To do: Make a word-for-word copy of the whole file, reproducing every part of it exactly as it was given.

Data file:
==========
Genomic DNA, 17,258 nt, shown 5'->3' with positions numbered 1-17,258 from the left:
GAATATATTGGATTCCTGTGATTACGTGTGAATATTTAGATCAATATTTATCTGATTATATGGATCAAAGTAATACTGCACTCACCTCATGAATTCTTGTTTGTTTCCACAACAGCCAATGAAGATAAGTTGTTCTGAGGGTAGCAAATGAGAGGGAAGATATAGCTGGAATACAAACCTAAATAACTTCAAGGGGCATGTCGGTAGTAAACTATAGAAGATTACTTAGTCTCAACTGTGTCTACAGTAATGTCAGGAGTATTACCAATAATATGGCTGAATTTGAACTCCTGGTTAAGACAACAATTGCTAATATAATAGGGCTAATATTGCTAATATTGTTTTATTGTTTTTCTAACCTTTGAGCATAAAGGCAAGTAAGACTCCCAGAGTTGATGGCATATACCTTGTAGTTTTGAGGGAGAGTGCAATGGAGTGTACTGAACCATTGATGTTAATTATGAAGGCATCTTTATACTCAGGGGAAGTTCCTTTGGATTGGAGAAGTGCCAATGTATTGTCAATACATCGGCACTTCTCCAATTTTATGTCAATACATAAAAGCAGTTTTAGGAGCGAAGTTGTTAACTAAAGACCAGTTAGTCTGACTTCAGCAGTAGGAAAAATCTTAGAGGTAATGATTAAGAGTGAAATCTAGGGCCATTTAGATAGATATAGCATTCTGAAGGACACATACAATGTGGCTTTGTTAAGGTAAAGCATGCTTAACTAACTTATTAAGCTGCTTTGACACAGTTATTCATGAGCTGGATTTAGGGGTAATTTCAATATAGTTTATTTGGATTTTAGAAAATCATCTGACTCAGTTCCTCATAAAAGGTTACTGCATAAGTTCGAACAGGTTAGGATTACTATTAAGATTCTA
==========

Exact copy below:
Genomic DNA, 17,258 nt, shown 5'->3' with positions numbered 1-17,258 from the left:
GAATATATTGGATTCCTGTGATTACGTGTGAATATTTAGATCAATATTTATCTGATTATATGGATCAAAGTAATACTGCACTCACCTCATGAATTCTTGTTTGTTTCCACAACAGCCAATGAAGATAAGTTGTTCTGAGGGTAGCAAATGAGAGGGAAGATATAGCTGGAATACAAACCTAAATAACTTCAAGGGGCATGTCGGTAGTAAACTATAGAAGATTACTTAGTCTCAACTGTGTCTACAGTAATGTCAGGAGTATTACCAATAATATGGCTGAATTTGAACTCCTGGTTAAGACAACAATTGCTAATATAATAGGGCTAATATTGCTAATATTGTTTTATTGTTTTTCTAACCTTTGAGCATAAAGGCAAGTAAGACTCCCAGAGTTGATGGCATATACCTTGTAGTTTTGAGGGAGAGTGCAATGGAGTGTACTGAACCATTGATGTTAATTATGAAGGCATCTTTATACTCAGGGGAAGTTCCTTTGGATTGGAGAAGTGCCAATGTATTGTCAATACATCGGCACTTCTCCAATTTTATGTCAATACATAAAAGCAGTTTTAGGAGCGAAGTTGTTAACTAAAGACCAGTTAGTCTGACTTCAGCAGTAGGAAAAATCTTAGAGGTAATGATTAAGAGTGAAATCTAGGGCCATTTAGATAGATATAGCATTCTGAAGGACACATACAATGTGGCTTTGTTAAGGTAAAGCATGCTTAACTAACTTATTAAGCTGCTTTGACACAGTTATTCATGAGCTGGATTTAGGGGTAATTTCAATATAGTTTATTTGGATTTTAGAAAATCATCTGACTCAGTTCCTCATAAAAGGTTACTGCATAAGTTCGAACAGGTTAGGATTACTATTAAGATTCTA